The Uganda Government is seeking to further curb social media with a new bill tabled in Parliament by the Attorney General Fred Ruhindi. The Uganda Communications Amendment Bill 2016 will give The ICT Minister and in turn Government complete and unchecked control of any and all avenues of communications in the country.
Currently, the approval of regulations has to first be granted by Parliament as per the Uganda Communications Act, 2013 (PDF) Below are the excerpts from the Act that the ICT Minister quoted as needing redress:
Section 93 (1)
The Minister may, in consultation with the Commission and with the approval of Parliament, by statutory instrument, make regulations for the better carrying into effect the provisions of this Act.
Section 93 (3)
Regulations made shall be laid before Parliament
In the letter signed by the ICT Minister Mr. John Nasasira, Government wants an amendment to the Uganda Communications Act 2013 to more swiftly handle and control information flow in the public domain. The Uganda Communications Commission (UCC) faced a backlash when they blocked Facebook, Twitter, WhatsApp and Mobile Money for the duration of the Presidential Elections that commenced on 18th February 2016 in what they termed as a security precaution.
If the amendment goes through, the Government will be in position legally to block the media from reporting certain news on TV, Radio, Newspapers or Social Media and hand out harsh penalties to citizens who put the Government in a bad light. All this will soon be possible without Parliamentary approval or any approval by any government body for that matter. Below is snapshot of the ICT Minister’s letter:
Ugandan media outlets Daily Monitor, WBS TV, NTV and others initially released provisional results on Facebook and Twitter parallel to those announced by the Electoral Commission (EC) thereby violating Commission laws according to EC Chairman Badru Kiggundu. Ugandans on Social Media were outraged at what they perceived to be massive rigging and debated notable discrepancies despite repeated assurances by the Electoral Commission to the latter. Public criticism of Government and the Commission has been mounting ever since.
The Uganda Government swooped in to quickly dispel rumours circulating on social media such as the house arrest of General Katumba Wamala, Chief of Defense Forces and Inspector General of Police, Kale Kayihura. The Uganda Media Center came out with a Press Release refuting claims that the Government had curtailed the Minister of Foreign Affairs Sam Kutesa‘s freedom of expression.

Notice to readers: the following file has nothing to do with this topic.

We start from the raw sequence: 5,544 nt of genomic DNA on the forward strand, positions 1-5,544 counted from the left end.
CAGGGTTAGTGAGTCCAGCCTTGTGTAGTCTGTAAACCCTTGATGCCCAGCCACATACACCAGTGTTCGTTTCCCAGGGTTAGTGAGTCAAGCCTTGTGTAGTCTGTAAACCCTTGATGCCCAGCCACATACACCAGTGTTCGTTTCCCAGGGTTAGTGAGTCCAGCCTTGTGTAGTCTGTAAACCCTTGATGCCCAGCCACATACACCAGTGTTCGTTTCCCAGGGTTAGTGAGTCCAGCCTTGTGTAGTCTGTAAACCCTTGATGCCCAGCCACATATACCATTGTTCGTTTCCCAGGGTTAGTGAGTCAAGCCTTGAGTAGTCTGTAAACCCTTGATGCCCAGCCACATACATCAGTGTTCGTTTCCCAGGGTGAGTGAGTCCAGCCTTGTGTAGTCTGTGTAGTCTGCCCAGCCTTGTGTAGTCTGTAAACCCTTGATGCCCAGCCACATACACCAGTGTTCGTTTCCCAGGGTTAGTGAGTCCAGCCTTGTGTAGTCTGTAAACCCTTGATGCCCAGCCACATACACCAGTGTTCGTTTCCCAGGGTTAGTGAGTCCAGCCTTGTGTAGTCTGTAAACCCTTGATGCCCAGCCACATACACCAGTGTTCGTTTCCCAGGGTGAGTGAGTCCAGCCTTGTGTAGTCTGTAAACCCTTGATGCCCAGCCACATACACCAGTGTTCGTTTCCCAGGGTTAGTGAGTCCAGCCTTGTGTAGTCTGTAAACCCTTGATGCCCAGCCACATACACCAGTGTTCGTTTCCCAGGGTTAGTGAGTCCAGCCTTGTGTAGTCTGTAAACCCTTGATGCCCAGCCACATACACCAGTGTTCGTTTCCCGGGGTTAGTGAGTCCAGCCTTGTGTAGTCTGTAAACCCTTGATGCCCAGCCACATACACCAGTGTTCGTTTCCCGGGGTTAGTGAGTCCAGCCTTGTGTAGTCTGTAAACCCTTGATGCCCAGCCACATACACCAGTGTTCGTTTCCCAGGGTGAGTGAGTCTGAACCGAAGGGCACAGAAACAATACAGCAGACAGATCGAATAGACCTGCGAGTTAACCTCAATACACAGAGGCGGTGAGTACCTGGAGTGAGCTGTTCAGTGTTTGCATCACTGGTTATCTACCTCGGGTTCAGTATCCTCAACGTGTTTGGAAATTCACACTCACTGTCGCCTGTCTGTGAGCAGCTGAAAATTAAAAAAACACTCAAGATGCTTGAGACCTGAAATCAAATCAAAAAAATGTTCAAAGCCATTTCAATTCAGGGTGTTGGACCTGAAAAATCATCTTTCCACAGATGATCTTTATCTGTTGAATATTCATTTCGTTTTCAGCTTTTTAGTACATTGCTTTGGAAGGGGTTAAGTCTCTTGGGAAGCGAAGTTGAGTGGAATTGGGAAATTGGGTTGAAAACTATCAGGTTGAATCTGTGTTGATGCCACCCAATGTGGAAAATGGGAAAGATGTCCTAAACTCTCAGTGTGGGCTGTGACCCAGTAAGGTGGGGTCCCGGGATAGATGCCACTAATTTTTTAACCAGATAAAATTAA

Asked why government does not want Parliament to approve the regulations, Mr Tumwebaze said there is nowhere citizens have as much freedom to speak and even do so irresponsibly as Uganda.The Minister for the Presidency, Mr Frank Tumwebaze, on Wednesday defended the proposed amendment as “innocuous” and insisted that “as a country we are not even an inch in regulating social media yet it’s necessary for citizen protection and security.” The minister, however, said the threat the country faces today is “irresponsible speech” that borders on genocide promotion, all as a result of unregulated platforms.” Daily Monitor
If the tone by the Minister for the Presidency is anything to go by, the Government wants to take a tougher stance against the unrestrained abuse meted out by the public. The newspapers, radio stations and social media have turned public sentiment against a government struggling to contain security, credibility and PR challenges.
The Opposition will naturally attempt to block the amendment but given the sheer number of ruling party politicians in Parliament, that appears to be an uphill struggle. Chances are high the bill will pass. The days of free expression in Uganda appear to be at an end. The President and Police have been openly critical of journalists for reporting what they deem to be partisan sentiment. Should the Uganda Communications Amendment Bill 2016 become law, Ugandans from all walks of life will have to learn to watch what they say at risk of imprisonment or worse.
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